Now, while this assertion will ensure that every entry in the found collection also exists in the expected collection, it does not prove the reverse, namely that every entry in the expected collection is contained in the found collection. So, when it is important to know that found and expected contain are semantically equivalent (i.e., they contain the same semantically equivalent entries), we must add an additional assertion.

The simplest choice is to add the following.

Assert.AreEqual(found.Count() == expected.Count());

For those who prefer a bigger hammer, the following assertion could be used instead.

Assert.That(expected, Has.All.Matches<Foo>(e => 
    found.Any(f =>
        e.Bar1 == f.Bar1 &&
        e.Bar2 == f.Bar2 &&
        e.Bar3= = f.Bar3)));

By using the first assertion above in conjunction with either the second (preferred) or third assertion, we have now proven that the two collections are semantically the same.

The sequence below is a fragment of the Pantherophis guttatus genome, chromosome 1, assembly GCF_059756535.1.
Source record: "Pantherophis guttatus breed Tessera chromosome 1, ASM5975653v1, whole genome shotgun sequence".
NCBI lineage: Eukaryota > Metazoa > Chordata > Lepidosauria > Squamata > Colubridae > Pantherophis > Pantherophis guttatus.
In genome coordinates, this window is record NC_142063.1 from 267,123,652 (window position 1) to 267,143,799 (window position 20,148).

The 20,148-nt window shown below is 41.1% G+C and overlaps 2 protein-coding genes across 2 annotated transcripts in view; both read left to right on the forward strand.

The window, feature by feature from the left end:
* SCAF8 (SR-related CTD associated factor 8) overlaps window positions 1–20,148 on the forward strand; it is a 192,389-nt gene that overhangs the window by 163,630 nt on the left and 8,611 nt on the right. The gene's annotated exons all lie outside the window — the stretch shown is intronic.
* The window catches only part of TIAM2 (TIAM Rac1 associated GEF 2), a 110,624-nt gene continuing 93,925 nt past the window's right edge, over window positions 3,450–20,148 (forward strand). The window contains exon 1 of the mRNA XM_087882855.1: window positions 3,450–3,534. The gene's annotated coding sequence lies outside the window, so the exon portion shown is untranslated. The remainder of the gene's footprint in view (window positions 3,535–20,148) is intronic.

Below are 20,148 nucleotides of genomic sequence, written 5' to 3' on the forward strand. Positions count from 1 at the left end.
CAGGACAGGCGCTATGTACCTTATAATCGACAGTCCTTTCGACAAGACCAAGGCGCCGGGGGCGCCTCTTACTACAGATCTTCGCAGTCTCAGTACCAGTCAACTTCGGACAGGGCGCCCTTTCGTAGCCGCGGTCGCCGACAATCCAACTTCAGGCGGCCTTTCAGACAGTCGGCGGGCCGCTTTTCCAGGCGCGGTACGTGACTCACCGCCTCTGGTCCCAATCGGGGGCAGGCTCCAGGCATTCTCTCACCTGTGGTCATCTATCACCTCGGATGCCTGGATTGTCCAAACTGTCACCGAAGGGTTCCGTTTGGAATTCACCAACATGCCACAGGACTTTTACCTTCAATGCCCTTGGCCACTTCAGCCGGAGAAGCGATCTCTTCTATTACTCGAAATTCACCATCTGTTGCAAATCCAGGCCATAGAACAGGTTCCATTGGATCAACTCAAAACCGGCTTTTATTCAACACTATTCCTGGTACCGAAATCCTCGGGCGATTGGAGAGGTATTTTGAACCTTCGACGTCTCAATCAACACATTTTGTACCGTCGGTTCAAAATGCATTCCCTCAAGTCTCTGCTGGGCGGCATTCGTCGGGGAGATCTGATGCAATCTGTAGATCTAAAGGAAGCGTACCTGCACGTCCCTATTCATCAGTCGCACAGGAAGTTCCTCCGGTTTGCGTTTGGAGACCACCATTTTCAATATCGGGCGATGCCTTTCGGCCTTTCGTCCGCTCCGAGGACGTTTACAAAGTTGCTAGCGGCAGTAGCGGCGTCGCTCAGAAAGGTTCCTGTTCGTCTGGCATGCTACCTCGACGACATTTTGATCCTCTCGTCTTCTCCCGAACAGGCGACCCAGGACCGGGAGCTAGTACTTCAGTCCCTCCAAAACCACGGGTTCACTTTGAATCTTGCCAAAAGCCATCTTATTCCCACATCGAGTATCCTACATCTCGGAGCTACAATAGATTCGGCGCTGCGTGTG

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To perform equivilance operations on complex types you need to implement IComaprable.

http://support.microsoft.com/kb/320727

Alternatively you could use recursive reflection, which is less desirable.

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You mean I have to modify the production code to implement this IComparable? Is there a solution that doesn't require modifying the production code, like using reflection, or specifying my own comparer to NUnit? This is just needed for testing, the object itself doesn't make sense to be comparable – Louis Rhys Aug 29 '12 at 6:12